New Finance Officer's Heart Has Always Been with K-12 Education
Jim English, the Kalamazoo Public Schools new assistant superintendent for operations, said people may be surprised how similar his new job is to being a middle school math teacher — which was his first job in education.
“My job now is pretty much applied mathematics,” English said. “My role is very much about working with numbers and working with people — just like being a math teacher.”
He has a bachelor of arts in elementary education from Hope College and an MBA from Grand Valley State University.
English was most recently the vice president for finance at Calvin University in Grand Rapids. Before assuming that position, he served for eight years as associate superintendent of business services in West Ottawa Public Schools. He also served in the chief financial officer role for three other school districts during the nine years before joining West Ottawa.
“I’ve been in K-12 education for most of my career,” he said. “That’s where my heart is.”
His wife of 25 years, Melissa, is a nurse supervisor for Spectrum Health in Grand Rapids. They have three college-age children: Nathan, Drew and Amber. In the summer he likes to be on the water, but in the winter you can find him downhill skiing.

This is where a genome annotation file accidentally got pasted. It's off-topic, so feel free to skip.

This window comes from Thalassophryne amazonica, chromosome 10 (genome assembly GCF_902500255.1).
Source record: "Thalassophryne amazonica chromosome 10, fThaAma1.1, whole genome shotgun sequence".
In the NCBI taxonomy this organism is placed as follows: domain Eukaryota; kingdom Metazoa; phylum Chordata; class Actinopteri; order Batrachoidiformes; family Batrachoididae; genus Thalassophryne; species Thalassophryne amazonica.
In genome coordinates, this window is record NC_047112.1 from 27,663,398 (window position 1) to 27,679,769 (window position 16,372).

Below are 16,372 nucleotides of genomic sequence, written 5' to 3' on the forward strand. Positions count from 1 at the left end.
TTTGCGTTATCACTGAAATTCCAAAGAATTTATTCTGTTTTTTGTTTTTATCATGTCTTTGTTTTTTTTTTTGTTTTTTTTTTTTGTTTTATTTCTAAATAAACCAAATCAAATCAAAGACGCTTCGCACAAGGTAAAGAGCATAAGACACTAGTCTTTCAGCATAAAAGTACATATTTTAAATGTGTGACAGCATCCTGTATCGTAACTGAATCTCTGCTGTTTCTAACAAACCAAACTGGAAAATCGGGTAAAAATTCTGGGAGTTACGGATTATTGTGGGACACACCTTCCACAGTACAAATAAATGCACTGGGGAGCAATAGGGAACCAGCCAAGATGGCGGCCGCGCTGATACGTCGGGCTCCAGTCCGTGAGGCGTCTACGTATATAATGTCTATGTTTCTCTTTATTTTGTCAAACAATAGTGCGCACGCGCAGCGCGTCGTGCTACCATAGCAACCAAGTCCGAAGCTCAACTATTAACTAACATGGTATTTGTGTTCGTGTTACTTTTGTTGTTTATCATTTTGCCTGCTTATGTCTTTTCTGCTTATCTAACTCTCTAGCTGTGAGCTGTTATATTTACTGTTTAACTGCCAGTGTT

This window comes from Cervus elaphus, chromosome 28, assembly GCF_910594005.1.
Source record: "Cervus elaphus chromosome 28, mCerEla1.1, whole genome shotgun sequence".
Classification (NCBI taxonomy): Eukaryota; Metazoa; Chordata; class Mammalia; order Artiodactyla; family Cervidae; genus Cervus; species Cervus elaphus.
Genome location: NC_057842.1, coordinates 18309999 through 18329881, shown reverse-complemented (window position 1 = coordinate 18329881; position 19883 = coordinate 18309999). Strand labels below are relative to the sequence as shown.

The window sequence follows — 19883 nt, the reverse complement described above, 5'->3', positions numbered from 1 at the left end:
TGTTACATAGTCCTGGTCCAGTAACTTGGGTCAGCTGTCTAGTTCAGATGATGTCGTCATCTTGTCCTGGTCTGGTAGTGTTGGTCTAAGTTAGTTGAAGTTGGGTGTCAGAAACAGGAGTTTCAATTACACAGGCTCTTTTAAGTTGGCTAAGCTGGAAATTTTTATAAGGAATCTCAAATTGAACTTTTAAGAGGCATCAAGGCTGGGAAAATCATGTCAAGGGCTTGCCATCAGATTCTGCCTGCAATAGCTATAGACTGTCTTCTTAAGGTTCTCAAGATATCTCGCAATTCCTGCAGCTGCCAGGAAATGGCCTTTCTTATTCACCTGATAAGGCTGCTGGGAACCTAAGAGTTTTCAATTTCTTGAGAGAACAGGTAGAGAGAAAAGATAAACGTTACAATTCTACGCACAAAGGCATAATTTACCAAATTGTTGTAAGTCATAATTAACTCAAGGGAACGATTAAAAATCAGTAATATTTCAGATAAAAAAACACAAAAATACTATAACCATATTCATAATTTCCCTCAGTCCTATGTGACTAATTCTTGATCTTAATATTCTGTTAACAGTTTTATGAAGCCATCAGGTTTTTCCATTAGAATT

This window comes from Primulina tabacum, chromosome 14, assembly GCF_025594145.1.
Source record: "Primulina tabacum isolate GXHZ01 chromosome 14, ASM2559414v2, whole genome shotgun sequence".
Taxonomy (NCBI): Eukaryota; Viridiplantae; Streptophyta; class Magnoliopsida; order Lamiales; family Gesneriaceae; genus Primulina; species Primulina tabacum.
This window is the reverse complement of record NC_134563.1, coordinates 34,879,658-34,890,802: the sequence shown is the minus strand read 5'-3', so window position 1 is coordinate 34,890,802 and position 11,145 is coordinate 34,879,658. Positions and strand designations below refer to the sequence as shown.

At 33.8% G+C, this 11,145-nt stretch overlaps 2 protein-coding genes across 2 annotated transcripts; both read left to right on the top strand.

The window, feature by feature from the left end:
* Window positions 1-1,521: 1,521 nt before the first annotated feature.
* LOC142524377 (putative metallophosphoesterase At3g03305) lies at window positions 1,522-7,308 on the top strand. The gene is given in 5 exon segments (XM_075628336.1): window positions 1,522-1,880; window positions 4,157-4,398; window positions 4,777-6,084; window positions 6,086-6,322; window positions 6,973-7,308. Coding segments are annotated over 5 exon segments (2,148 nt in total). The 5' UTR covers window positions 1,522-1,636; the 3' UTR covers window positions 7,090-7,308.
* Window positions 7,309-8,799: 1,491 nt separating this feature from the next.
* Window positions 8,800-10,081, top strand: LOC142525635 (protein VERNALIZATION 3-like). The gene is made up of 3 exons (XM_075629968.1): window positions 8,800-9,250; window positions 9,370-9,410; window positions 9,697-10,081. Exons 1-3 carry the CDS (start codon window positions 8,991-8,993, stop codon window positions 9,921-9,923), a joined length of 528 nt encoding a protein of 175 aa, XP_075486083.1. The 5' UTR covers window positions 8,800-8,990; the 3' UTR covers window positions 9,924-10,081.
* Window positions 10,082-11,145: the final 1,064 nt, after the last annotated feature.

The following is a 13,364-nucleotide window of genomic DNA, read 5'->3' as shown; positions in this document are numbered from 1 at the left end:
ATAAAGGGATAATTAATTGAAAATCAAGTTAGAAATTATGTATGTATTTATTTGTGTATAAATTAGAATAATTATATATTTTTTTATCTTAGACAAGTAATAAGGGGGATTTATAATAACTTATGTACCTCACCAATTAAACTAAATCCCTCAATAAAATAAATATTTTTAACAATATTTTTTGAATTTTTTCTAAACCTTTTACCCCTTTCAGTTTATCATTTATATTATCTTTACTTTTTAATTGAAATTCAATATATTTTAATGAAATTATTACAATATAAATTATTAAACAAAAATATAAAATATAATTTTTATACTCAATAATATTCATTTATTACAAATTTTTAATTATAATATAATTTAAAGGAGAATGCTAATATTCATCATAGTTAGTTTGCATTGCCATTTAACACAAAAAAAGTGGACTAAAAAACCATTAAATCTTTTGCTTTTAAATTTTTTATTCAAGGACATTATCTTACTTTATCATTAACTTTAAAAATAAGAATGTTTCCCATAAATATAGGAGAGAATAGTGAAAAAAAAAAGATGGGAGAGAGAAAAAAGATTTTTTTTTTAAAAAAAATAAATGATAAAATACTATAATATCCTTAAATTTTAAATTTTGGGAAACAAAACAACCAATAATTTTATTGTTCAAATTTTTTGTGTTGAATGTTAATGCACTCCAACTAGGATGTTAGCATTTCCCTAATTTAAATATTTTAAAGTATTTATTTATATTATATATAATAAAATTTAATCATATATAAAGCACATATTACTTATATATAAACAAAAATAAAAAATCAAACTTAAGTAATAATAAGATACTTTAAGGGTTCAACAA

As he looks toward his first year with KPS, he anticipates work on two initiatives: a needs assessment for all facilities and implementation of financial software updates.
“We need to look at a total needs assessment. We need to look at the infrastructure, facilities, and technology and to look at what it’s going to cost for us to bring all of that up to modern-day standards,” English said. “For example, the district has 15 steam boilers. That’s very old equipment. As we learned, in part from COVID, we need to modernize our HVAC systems, so we can have clean air and healthy air in our buildings. We’re looking at everything from roofs and parking lots to classroom needs, technology, safety and security.”
The business office also needs to update its financial software systems, he said.
“As we saw during COVID, we need to do more business electronically and use less paper,” he said. “That’s just the way business gets done now. We need to make significant improvements there.”
As part of the federal COVID relief efforts, K-12 school districts have seen a historic investment in education. A good amount of that funding will be used for learning recovery, English said.
“The challenge is to do the best we can with those funds and make an impact for today’s students,” he said. “What people have to realize is that these are short-term funds that are only available for the next three years. We’re not going to have these stimulus funds forever. We’re trying to make wise investments that will help the school district and support these students who experienced the pandemic uniquely.”